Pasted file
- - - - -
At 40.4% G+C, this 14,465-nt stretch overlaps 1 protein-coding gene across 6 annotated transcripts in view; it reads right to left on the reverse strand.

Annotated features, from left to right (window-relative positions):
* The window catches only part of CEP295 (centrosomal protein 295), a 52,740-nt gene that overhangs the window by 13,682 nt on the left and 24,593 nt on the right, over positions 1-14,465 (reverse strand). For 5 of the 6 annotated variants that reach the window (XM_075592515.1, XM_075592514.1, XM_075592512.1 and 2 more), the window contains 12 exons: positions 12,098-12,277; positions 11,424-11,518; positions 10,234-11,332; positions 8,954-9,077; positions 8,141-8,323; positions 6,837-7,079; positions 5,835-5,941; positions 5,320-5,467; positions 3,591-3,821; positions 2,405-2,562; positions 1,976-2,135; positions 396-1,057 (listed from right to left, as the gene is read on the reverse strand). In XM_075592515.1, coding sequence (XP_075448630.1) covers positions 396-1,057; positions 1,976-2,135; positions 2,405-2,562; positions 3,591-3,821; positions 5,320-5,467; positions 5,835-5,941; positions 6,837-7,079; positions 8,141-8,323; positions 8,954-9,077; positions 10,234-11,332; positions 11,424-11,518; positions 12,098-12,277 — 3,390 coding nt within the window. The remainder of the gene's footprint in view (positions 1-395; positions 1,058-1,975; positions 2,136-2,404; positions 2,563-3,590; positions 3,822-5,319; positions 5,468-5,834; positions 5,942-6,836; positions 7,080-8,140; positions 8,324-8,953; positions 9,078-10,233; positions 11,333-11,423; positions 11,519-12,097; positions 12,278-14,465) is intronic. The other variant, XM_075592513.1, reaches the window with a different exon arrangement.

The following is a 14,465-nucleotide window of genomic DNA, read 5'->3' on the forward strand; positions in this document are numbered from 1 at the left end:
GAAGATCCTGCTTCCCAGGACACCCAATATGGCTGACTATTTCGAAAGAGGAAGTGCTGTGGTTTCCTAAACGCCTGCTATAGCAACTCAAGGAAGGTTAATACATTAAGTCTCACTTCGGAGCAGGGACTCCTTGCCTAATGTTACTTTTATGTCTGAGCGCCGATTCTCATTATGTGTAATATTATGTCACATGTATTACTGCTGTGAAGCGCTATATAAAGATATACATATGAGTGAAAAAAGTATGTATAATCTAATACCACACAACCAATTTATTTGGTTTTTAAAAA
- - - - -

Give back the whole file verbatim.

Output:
At 40.4% G+C, this 14,465-nt stretch overlaps 1 protein-coding gene across 6 annotated transcripts in view; it reads right to left on the reverse strand.

Annotated features, from left to right (window-relative positions):
* The window catches only part of CEP295 (centrosomal protein 295), a 52,740-nt gene that overhangs the window by 13,682 nt on the left and 24,593 nt on the right, over positions 1-14,465 (reverse strand). For 5 of the 6 annotated variants that reach the window (XM_075592515.1, XM_075592514.1, XM_075592512.1 and 2 more), the window contains 12 exons: positions 12,098-12,277; positions 11,424-11,518; positions 10,234-11,332; positions 8,954-9,077; positions 8,141-8,323; positions 6,837-7,079; positions 5,835-5,941; positions 5,320-5,467; positions 3,591-3,821; positions 2,405-2,562; positions 1,976-2,135; positions 396-1,057 (listed from right to left, as the gene is read on the reverse strand). In XM_075592515.1, coding sequence (XP_075448630.1) covers positions 396-1,057; positions 1,976-2,135; positions 2,405-2,562; positions 3,591-3,821; positions 5,320-5,467; positions 5,835-5,941; positions 6,837-7,079; positions 8,141-8,323; positions 8,954-9,077; positions 10,234-11,332; positions 11,424-11,518; positions 12,098-12,277 — 3,390 coding nt within the window. The remainder of the gene's footprint in view (positions 1-395; positions 1,058-1,975; positions 2,136-2,404; positions 2,563-3,590; positions 3,822-5,319; positions 5,468-5,834; positions 5,942-6,836; positions 7,080-8,140; positions 8,324-8,953; positions 9,078-10,233; positions 11,333-11,423; positions 11,519-12,097; positions 12,278-14,465) is intronic. The other variant, XM_075592513.1, reaches the window with a different exon arrangement.

The following is a 14,465-nucleotide window of genomic DNA, read 5'->3' on the forward strand; positions in this document are numbered from 1 at the left end:
GAAGATCCTGCTTCCCAGGACACCCAATATGGCTGACTATTTCGAAAGAGGAAGTGCTGTGGTTTCCTAAACGCCTGCTATAGCAACTCAAGGAAGGTTAATACATTAAGTCTCACTTCGGAGCAGGGACTCCTTGCCTAATGTTACTTTTATGTCTGAGCGCCGATTCTCATTATGTGTAATATTATGTCACATGTATTACTGCTGTGAAGCGCTATATAAAGATATACATATGAGTGAAAAAAGTATGTATAATCTAATACCACACAACCAATTTATTTGGTTTTTAAAAA